During the violent confrontations between Henry V and Paschal II's successor, Pope Gelasius II, the Pope was forced to flee from Rome, first to Gaeta, where he was crowned, then to the Abbey of Cluny, where he died on January 29, 1119. Within four days Guy was elected Pope and was crowned at Vienne as Calixtus II. At the outset, it appeared that the new Pope was willing to negotiate with Henry V, who received the papal embassy at Strasburg, and withdrew his support from the antipope he had proclaimed at Rome. It was agreed that pope and emperor should meet at the château de Mousson, near Rheims, and in October the new Pope opened the council at Rheims attended by Louis VI of France (1108–37), with most of the barons of France and more than four hundred bishops and abbots. Henry V arrived for his personal conference at Mousson — not alone, as had been anticipated, but with an army of over thirty thousand men. Calixtus II, fearing that force was likely to be used to extract prejudicial concessions, remained at Rheims. There, Calixtus II busied himself ineffectively with attempting a reconciliation between the brothers Henry I of England (1100–35) and Robert II, Duke of Normandy (1087–1106), and the council dealt with disciplinary regulations and decrees against lay investiture, simony, and clerical concubines; there being no compromise coming from Henry V, it was determined that the Emperor and his antipope should be solemnly excommunicated, 30 October 1119.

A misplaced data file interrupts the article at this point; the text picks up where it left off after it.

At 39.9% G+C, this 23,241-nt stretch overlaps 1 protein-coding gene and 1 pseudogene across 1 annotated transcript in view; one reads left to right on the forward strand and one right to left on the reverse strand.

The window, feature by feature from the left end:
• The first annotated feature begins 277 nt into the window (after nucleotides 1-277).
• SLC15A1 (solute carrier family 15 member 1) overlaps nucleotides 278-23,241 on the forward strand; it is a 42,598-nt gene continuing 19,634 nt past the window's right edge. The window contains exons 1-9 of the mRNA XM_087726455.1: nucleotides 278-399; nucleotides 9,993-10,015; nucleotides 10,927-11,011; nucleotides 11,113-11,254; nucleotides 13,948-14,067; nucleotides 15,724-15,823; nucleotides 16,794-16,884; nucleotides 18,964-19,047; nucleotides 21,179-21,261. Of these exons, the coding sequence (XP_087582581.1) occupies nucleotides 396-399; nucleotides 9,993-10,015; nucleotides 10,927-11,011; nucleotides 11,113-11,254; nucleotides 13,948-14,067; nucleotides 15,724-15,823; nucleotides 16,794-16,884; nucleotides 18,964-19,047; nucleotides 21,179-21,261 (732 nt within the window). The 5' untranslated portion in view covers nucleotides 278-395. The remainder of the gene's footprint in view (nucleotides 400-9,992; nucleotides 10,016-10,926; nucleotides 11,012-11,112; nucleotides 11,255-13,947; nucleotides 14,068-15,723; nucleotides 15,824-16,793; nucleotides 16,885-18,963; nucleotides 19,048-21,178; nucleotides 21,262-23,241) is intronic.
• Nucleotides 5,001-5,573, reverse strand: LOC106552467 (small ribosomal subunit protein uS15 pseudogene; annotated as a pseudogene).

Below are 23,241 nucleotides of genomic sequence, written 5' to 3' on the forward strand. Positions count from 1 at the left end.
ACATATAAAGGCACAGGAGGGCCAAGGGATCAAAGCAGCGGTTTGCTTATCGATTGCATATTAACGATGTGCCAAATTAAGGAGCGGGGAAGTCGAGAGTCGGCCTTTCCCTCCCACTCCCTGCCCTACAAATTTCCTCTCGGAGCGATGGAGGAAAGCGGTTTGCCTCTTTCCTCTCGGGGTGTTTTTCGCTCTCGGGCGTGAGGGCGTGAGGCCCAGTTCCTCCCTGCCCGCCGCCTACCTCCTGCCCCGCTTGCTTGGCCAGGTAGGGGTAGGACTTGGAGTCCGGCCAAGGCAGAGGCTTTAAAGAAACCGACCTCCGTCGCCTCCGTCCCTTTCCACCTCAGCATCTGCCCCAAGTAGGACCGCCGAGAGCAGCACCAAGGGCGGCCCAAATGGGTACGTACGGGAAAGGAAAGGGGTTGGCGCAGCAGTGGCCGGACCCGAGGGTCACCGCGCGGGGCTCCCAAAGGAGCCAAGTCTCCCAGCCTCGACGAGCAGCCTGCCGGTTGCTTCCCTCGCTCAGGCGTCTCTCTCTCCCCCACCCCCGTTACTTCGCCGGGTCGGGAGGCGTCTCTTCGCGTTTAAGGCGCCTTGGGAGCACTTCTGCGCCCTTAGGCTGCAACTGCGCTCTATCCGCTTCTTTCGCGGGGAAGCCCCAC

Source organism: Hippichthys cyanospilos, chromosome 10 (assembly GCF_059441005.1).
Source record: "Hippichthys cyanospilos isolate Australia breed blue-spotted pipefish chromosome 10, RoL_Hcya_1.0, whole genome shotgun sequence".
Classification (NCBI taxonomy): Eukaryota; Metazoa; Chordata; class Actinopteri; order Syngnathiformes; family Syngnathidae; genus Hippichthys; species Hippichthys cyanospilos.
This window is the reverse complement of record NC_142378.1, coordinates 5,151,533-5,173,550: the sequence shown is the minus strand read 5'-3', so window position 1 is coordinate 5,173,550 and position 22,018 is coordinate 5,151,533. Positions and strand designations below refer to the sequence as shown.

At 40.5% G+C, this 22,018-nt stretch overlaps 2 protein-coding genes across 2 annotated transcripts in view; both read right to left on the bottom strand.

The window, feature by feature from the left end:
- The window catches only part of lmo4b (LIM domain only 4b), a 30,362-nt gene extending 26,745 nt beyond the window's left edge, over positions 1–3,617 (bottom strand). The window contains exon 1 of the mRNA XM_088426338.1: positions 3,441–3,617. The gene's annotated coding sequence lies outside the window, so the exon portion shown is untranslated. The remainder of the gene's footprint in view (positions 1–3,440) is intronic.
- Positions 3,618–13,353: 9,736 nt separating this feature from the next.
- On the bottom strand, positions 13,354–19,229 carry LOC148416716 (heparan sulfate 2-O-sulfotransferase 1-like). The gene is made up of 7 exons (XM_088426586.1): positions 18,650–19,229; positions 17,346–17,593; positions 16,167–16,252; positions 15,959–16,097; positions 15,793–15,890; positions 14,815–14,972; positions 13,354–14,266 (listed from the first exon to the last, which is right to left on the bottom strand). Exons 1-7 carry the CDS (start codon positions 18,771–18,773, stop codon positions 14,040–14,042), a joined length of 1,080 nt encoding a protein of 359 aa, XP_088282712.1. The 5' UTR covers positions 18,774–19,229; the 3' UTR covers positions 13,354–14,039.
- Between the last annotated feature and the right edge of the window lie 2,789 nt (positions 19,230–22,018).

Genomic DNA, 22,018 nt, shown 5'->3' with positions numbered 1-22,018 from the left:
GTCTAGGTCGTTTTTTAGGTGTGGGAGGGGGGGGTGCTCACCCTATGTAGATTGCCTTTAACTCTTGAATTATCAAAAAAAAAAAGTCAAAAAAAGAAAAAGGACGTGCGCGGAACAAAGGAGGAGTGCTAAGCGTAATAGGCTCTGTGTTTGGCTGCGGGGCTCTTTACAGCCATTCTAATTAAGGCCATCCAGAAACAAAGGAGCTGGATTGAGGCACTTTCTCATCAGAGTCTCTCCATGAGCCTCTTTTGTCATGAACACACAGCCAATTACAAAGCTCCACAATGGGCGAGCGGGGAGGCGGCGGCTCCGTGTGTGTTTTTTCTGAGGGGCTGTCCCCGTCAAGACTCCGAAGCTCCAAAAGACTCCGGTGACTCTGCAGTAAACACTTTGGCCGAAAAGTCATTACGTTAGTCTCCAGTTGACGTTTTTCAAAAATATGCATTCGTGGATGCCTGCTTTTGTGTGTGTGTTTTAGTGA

Returning to Italy, where antipope Gregory VIII (1118–21) was supported in Rome by imperial forces and Italian allies of the emperor, Calixtus II managed to gain the upper hand amid clear demonstrations of popular support. The Imperial candidate was obliged to flee to the fortress of Sutri, where he was taken prisoner through the intervention of Norman support from the Kingdom of Naples; he was transferred from prison to prison and died at a stronghold near Salerno. The imperial allies in Rome soon disbanded.

Concordat of Worms

Having established his power in Italy, the Pope resolved to reopen negotiations with Henry V on the question of investiture. Henry V was anxious to put an end to a controversy which had reduced imperial authority in Germany — terminally so, as it appeared in the long run. An embassy of three cardinals was sent by Calixtus II to Germany, and negotiations for a permanent settlement of the investiture struggle were begun in October 1121 at Würzburg where it was agreed that a general truce should be proclaimed in Germany, that the Church should have free use of its possessions, and that the lands of those in rebellion should be restored. These decrees were communicated to Calixtus II, who despatched a legate Lambert to assist at the synod that had been convoked at Worms, where, on 23 September 1122, the agreement known as the Concordat of Worms was concluded. On his side the emperor abandoned his claim to investiture with ring and crosier, and granted freedom of election to episcopal sees; on the other hand, it was conceded that the bishops should receive investiture with the sceptre, that the episcopal elections should be held in the presence of the Emperor or his representatives, that in case of disputed elections the emperor should, after the decision of the metropolitan and the suffragan bishops, confirm the rightfully elected candidate, and lastly, that the imperial investiture of the temporal properties connected to the sees should take place in Germany before the consecration, in Burgundy and in Italy after this ceremony, while in the Papal States the pope alone had the right of investiture, without any interference on the part of the Emperor. As a result of this Concordat, the Emperor still retained in his hands the controlling influence in the election of the bishops in Germany, though he had abandoned much in regard to episcopal elections in Italy and Burgundy.

First Lateran Council